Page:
German Chancellor Angela Merkel refused to place an upper limit on refugees that the country accepts, speaking in an annual interview broadcast on Sunday.
Distancing herself from the position of her conservative Bavarian sister party, the Christian Social Union (CSU), Merkel, who leads the Christian Democratic Union (CDU), said placing a limit on refugees was not the way forward.
“As far as an upper limit is concerned, my position is clear: I will not accept it,” she said, saying that numbers could be reduced by regulation and taking action to prevent the situations that cause people to flee one country for another.That position places her in conflict with CSU leader Horst Seehofer who threatened not to enter into coalition without an annual upper limit for refugee numbers.
In the wide ranging interview, Merkel said she hoped to work with NATO to resolve a widening gulf between Turkey and Germany.Last week, Turkey refused to give German lawmakers access to Bundeswehr troops serving on AWACS surveillance planes at the NATO base in Konya which had been scheduled for Monday. Turkey asked for a delay, citing the tense state of German-Turkish bilateral relations.
Merkel refused to link the issue of extradition of Turkish asylum seekers with access to Konya in talks with Ankara. She said the two issues were completely unrelated. The question of asylum and the right to visit German troops have “nothing, but nothing to do with each other,” Merkel said.
“Before we draw conclusions, we should first wait for talks and discuss these things with NATO’s help,” Merkel said.
“This whole issue is unfortunate, very unfortunate,” Merkel said on Sunday.German military to leave Turkish air base
Germany has already moved troops away from Incirlik airbase to Jordan after Turkey refused access to German parliamentarians and focus has now shifted to a NATO air surveillance mission at Konya.
Secretary General urged the Turkish and German foreign ministers on Friday to resolve their differences over visits to Turkish air bases, part of a wider row between the two allies.
On domestic matters Merkel defended her decision to host the recent G20 summit in Hamburg, known for being a hotbed of left-wing extremism. Riots broke out in the city, with scores of police officers injured and widespread political fallout.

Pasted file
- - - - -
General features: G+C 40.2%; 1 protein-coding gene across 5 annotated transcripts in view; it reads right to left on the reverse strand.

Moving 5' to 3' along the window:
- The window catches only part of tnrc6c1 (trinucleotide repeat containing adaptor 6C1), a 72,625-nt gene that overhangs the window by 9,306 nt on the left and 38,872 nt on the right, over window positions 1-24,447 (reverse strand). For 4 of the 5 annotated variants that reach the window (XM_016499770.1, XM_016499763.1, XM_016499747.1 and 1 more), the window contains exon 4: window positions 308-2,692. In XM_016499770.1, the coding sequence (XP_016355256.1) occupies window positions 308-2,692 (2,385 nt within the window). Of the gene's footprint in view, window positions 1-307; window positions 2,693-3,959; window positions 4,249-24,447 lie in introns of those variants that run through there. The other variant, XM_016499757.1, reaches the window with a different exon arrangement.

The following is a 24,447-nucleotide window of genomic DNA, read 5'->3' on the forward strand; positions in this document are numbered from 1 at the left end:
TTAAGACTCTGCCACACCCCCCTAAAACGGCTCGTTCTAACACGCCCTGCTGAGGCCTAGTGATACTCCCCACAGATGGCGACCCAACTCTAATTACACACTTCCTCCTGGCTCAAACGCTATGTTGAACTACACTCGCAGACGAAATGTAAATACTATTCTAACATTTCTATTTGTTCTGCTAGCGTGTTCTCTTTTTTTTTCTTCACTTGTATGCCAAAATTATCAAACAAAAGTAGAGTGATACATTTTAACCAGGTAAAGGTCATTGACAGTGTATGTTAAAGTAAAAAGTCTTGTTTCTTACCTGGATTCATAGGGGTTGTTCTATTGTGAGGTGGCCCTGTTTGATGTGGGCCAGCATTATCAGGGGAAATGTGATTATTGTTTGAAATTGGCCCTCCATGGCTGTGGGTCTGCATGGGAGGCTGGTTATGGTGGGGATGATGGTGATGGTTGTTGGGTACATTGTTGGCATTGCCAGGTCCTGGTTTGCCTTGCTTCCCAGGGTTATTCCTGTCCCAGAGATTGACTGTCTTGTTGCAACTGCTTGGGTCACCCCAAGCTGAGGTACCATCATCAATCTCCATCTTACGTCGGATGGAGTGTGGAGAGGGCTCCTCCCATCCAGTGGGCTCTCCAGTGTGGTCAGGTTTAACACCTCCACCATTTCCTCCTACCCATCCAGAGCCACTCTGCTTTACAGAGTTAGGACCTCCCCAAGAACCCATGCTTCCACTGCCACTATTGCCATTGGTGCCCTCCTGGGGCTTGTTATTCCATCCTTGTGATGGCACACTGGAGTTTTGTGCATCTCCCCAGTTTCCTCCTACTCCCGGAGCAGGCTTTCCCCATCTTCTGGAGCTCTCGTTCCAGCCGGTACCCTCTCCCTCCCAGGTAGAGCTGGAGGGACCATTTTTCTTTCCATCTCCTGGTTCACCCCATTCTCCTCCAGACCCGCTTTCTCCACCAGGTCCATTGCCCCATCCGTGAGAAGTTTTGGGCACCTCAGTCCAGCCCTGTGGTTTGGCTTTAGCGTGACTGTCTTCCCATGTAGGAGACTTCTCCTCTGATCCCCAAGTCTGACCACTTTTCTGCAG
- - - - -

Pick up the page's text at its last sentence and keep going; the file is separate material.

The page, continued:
Merkel distanced herself from local politicians within her party who had called for Hamburg’s Mayor Olaf Scholz, a senior SPD member, to step down because of the riots.
Merkel said that while the riots were absolutely unacceptable but it was still right to have invited G20 leaders to Hamburg. “For this, I have the same responsibility as Olaf Scholz does – and I’m not dodging,” she added.
“Things happened that were unacceptable. I don’t shirk my responsibility,” Merkel told ARD public television.
On investment, Merkel rejected criticism from her Social Democrat challenger Martin Schulz in September’s elections that she was neglecting the country’s infrastructure. She pointed to already increased investment levels and capacity bottlenecks in some parts of the economy.
“We currently cannot spend the money that we have,” Merkel argued, pointing to planning and capacity bottlenecks in the construction industry as well as at the level of regional authorities.
Germany has already earmarked billions of euros for schools, nurseries, hospitals and housing, but local authorities have so far spent only a fraction of that windfall due to planning bottlenecks.
Merkel said Germany had to increase investment in high-speed internet broadband connections.
“We say, for example, that we have to use at least one third of the additional tax revenues for investment. It can also be more,” she said. “But we also must be able to get everything built on the ground.”
Germany has been criticized internationally for a lack of domestic spending. Trading partners called on the government to invest more as a way of reducing its massive trade surplus, something US President Donald Trump has railed against.
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